Assign a Name to a String

Learning Objectives:

Concatenating (Appending) Strings

Computers can use names to represent anything. In the last chapter we saw that we can name numbers (declare a variable and set its value to a number) and then do calculations using the names for the numbers. We can also name strings and do calculations with their names, too. A string is a sequence of characters enclosed in a pair of single, double, or triple quotes like 'Hi', "How are you?", or '''Why can't you do that?'''. What does it mean to do a calculation on a string? Well, Python uses the + symbol to concatenate strings as shown below. Concatenate means to create a new string with all the characters in the first string followed by all of the characters in the second string. This is also called appending strings together.

Now try running this slightly different example.


Blank spaces are not automatically added when you append two strings. If you want a blank space in between two strings then put it there explicitly using a string with just a space in it " " as shown in ActiveCode1.

Try to run the example below. It should give you errors. Can you fix the errors?


A string is a sequence of characters enclosed in a pair of single, double, or triple quotes. If you start a string with a single quote you must end it with a single quote. If you start a string with a double quote you must end it with a double quote. You must use the + operator to append strings together.

We can use the input function in Python to get your first and last name and then print your full name. A function can take input and returns some value.

Concatenating Strings and Numbers

You can print both strings and numbers, and you can concatenate strings using +, but if you try to concatenate a string and a number you will get an error. The string "5" is stored very differently than the number 5 in computer memory, so to concatenate the number 5 and a string we need to convert the number into a string first. The str(num) function will convert a number into a string.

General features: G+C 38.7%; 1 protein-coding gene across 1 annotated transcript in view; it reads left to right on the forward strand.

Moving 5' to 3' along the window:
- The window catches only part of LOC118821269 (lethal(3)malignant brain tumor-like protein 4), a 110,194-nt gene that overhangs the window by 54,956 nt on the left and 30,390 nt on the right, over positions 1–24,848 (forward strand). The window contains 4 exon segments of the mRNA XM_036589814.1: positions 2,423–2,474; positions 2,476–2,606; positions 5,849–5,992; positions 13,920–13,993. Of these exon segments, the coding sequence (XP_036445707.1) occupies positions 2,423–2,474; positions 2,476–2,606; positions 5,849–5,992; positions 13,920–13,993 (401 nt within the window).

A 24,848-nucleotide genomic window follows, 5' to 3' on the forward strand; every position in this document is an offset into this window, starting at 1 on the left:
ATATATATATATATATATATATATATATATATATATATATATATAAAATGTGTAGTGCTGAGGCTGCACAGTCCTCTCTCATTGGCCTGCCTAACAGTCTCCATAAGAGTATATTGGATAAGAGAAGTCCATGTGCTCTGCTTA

Notice how printing the string "Fred" prints something different than printing the value of the variable Fred. Printing the string "Fred" prints the exact characters in that string. Remember that strings are enclosed in pairs of double or single quotes and when they are printed it will print the exact characters in the string. When you print a variable it will print the value of that variable.

We can update our driving example to print out the cost of the trip with just one print statement.

Check your understanding

    csp-4-1-1: Given the following code segment, what will be printed?

    street = "125 Main Street"
    print("The address is " + "street")
  • The address is street
  • Since street is in double quotes it will print the string street rather than the value of the variable street.
  • The address is 125 Main Street
  • This would be true if it was print("The address is " + street)
  • It won't execute
  • While this isn't printing what we probably want it to, it will print something.

    csp-4-1-2: What will be printed when the following executes?

    street = "125 Main Street"
    cityState = "Atlanta, GA"
    print(street + "," + cityState)
  • 125 Main Street, Atlanta, GA
  • This would be true if it was street + ", ".
  • 125 Main Street,Atlanta, GA
  • There isn't a space after the comma and one isn't added automatically.
  • 125 Main Street Atlanta, GA
  • What about the comma?


Discuss topics in this section with classmates.

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